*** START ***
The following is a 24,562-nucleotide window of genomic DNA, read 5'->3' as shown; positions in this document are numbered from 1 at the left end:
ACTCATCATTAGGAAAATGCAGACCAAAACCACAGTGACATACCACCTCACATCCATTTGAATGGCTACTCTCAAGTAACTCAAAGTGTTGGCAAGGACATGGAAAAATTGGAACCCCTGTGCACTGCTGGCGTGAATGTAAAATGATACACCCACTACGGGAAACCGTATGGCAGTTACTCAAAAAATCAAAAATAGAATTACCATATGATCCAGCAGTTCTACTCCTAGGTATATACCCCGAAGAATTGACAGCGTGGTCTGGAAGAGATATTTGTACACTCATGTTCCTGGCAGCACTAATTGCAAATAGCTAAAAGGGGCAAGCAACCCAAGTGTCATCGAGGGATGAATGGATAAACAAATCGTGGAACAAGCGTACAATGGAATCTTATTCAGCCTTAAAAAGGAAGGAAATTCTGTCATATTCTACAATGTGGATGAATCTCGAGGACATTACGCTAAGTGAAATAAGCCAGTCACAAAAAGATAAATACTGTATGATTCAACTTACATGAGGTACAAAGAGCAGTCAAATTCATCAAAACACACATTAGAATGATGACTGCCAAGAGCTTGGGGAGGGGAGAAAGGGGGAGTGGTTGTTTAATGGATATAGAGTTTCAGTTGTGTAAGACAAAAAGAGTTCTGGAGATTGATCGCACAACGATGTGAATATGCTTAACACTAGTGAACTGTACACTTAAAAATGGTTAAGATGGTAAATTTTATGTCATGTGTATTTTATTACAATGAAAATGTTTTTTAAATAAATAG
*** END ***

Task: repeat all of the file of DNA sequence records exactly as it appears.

The following is a 24,562-nucleotide window of genomic DNA, read 5'->3' as shown; positions in this document are numbered from 1 at the left end:
ACTCATCATTAGGAAAATGCAGACCAAAACCACAGTGACATACCACCTCACATCCATTTGAATGGCTACTCTCAAGTAACTCAAAGTGTTGGCAAGGACATGGAAAAATTGGAACCCCTGTGCACTGCTGGCGTGAATGTAAAATGATACACCCACTACGGGAAACCGTATGGCAGTTACTCAAAAAATCAAAAATAGAATTACCATATGATCCAGCAGTTCTACTCCTAGGTATATACCCCGAAGAATTGACAGCGTGGTCTGGAAGAGATATTTGTACACTCATGTTCCTGGCAGCACTAATTGCAAATAGCTAAAAGGGGCAAGCAACCCAAGTGTCATCGAGGGATGAATGGATAAACAAATCGTGGAACAAGCGTACAATGGAATCTTATTCAGCCTTAAAAAGGAAGGAAATTCTGTCATATTCTACAATGTGGATGAATCTCGAGGACATTACGCTAAGTGAAATAAGCCAGTCACAAAAAGATAAATACTGTATGATTCAACTTACATGAGGTACAAAGAGCAGTCAAATTCATCAAAACACACATTAGAATGATGACTGCCAAGAGCTTGGGGAGGGGAGAAAGGGGGAGTGGTTGTTTAATGGATATAGAGTTTCAGTTGTGTAAGACAAAAAGAGTTCTGGAGATTGATCGCACAACGATGTGAATATGCTTAACACTAGTGAACTGTACACTTAAAAATGGTTAAGATGGTAAATTTTATGTCATGTGTATTTTATTACAATGAAAATGTTTTTTAAATAAATAG